Carcharodon carcharias, commonly called the great white shark, is one of the ocean's top predators, an animal so tough and powerful that no other animal dares to mess with it! Well, unless you are an Orcinus orca, commonly known as the "killer whale". While it is already known that orcas will occasionally hunt great whites, a new video taken in May of this year has revealed more about how orcas take them on.
The video in question is footage taken via drone in Mossel Bay, South Africa, and shows a group of orcas pursuing and killing a great white, and then one of them devours the shark's liver. A helicopter pilot also captured photos and video clips of the behavior at around the same time.
The orcas in this area target the fatty organs of the sharks, such as the heart and liver. Since 2017 a total of nine great white carcasses have washed ashore in South Africa, with their giant and highly nutritious livers neatly removed from their bodies.
A pen illustration depicting a male orca (Orcinus orca) tearing the liver out of a male great white shark (Carcharodon carcharias), while a female orca surveys the scene. Copyright 2022 by Zachary Clamp
In recent years there has been a decline in the great white shark population off the coast of South Africa, and researchers and government officials had suspected it was due to orcas, rather than human induced. And the footage not only offers the first detailed glimpse at how orcas hunt great whites, but also further confirms that orcas are responsible for the flight of great whites from the region.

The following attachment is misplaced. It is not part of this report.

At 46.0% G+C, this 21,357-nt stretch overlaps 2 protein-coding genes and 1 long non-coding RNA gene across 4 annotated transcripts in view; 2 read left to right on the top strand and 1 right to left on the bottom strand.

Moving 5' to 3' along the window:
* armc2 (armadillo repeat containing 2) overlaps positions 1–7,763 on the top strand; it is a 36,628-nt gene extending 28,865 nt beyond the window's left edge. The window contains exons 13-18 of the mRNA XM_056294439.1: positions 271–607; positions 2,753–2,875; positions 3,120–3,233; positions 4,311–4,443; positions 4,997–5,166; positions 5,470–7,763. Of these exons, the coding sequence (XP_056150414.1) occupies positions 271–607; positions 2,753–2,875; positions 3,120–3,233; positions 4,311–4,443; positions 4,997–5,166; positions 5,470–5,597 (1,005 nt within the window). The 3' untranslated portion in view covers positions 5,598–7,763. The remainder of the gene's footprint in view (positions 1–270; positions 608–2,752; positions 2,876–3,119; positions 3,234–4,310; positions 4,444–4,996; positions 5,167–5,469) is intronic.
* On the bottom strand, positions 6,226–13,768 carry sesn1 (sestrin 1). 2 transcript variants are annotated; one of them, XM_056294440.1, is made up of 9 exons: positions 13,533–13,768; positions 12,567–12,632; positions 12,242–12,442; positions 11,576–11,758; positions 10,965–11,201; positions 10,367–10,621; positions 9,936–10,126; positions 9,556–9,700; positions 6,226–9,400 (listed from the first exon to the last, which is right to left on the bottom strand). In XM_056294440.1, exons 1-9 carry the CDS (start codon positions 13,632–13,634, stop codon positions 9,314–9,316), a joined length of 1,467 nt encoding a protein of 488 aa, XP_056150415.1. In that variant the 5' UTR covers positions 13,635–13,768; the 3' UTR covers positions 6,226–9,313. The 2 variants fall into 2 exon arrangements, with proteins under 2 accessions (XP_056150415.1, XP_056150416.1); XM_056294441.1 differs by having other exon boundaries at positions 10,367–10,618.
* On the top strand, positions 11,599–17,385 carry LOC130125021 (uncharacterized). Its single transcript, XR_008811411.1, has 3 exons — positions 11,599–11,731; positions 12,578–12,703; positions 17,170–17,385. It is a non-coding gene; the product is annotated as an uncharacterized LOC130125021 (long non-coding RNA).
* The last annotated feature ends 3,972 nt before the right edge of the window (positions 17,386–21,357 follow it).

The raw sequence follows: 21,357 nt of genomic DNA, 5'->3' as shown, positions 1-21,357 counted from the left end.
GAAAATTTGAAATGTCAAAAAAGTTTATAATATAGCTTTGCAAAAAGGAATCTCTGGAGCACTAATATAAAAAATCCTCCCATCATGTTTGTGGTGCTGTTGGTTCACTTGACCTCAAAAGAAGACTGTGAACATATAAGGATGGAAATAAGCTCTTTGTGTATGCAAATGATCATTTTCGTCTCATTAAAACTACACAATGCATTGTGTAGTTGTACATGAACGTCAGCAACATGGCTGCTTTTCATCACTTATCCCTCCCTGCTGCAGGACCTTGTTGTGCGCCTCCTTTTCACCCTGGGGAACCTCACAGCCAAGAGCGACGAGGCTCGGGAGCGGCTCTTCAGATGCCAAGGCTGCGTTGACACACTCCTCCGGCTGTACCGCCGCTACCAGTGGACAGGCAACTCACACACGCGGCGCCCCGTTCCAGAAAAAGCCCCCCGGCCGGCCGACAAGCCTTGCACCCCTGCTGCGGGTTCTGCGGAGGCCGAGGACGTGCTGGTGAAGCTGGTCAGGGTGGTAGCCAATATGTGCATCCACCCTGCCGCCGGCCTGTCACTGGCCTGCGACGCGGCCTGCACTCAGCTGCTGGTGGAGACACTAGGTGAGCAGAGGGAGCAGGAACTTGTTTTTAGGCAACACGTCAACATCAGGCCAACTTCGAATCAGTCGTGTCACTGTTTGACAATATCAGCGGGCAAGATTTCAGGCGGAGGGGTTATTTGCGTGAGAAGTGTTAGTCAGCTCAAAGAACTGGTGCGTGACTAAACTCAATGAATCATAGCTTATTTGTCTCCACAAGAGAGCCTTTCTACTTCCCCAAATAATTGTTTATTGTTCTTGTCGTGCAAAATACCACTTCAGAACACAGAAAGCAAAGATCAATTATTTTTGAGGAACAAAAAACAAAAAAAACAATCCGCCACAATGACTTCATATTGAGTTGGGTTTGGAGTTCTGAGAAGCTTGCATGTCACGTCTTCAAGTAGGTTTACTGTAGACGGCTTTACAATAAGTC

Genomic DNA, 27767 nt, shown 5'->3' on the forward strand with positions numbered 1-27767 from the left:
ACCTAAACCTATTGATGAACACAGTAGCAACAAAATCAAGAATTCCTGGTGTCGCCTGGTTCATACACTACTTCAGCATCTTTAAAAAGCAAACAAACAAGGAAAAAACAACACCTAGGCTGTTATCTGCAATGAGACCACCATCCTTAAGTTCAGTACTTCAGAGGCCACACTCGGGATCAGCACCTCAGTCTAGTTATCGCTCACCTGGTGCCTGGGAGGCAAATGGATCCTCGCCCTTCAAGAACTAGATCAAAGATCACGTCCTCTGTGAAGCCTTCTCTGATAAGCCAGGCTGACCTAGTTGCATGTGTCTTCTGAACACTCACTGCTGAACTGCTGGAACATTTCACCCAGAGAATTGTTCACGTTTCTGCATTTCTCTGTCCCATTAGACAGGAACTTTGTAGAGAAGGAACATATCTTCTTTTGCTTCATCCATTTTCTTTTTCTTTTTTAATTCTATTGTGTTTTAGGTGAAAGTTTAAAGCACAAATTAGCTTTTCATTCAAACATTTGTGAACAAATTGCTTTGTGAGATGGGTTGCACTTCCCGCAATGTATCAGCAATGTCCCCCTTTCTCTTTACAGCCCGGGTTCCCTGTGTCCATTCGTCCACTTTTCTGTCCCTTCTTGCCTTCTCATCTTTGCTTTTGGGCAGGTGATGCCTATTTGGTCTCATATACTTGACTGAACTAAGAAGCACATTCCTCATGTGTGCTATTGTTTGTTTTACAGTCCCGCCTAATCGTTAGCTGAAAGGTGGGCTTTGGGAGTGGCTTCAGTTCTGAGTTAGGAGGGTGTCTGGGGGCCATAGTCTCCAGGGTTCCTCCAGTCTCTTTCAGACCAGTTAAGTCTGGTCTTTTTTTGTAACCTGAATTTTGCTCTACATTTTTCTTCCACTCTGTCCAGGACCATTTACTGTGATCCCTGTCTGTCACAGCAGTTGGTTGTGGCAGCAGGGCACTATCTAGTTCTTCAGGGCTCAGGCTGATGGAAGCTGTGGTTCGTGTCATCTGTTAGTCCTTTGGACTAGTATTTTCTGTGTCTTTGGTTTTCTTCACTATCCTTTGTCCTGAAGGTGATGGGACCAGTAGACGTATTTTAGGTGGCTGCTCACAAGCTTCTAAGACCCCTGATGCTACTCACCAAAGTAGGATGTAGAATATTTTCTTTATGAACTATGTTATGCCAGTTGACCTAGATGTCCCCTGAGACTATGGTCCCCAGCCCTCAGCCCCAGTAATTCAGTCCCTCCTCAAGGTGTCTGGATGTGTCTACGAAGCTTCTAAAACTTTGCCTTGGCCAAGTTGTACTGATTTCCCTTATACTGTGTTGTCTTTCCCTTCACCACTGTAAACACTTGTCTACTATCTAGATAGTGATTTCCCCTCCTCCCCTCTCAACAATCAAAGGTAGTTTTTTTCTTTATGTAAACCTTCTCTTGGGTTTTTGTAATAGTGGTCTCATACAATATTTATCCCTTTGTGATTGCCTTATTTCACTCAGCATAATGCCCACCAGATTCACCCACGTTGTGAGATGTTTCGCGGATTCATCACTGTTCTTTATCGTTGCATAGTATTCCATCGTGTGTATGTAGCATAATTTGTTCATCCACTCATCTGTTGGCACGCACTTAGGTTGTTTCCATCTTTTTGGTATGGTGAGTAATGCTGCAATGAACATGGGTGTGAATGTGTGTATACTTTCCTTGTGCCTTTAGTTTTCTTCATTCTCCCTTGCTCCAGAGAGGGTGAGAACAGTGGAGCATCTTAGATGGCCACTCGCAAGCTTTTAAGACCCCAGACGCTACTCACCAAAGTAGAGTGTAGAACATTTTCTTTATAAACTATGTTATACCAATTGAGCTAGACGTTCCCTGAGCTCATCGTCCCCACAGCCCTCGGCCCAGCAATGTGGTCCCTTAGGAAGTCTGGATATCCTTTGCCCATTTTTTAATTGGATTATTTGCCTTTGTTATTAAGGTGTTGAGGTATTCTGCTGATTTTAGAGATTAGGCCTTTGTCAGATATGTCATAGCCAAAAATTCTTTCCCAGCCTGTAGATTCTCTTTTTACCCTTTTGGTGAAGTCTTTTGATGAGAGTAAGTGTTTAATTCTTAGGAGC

The footage showed that the shark took evasive action, by circling close to the orca in order to keep in sight of its pursuer. But this tactic is ultimately not enough to escape orcas, as orcas are highly social animals that work together and corner their prey. Orcas live in family groups, called pods, which are the most stable in the animal kingdom. Their sophisticated hunting methods and vocalizations are passed down through generations, so the orcas in the video likely learned their employed hunting tactics from their forebears.
Orcas got the nickname "killer whales" from their incredible hunting abilities. Despite this nickname, they are not actually whales. They are the largest members of the family Delphinidae, the oceanic dolphins. Also, despite being apex predators, orcas aren't threats to humans in the wild (however they have killed and injured people in captive environments).
I'm sure this story is far from over and suspect it's only a matter of time before we hear more about the infamous orcas of South Africa.
Below is the link to the video.
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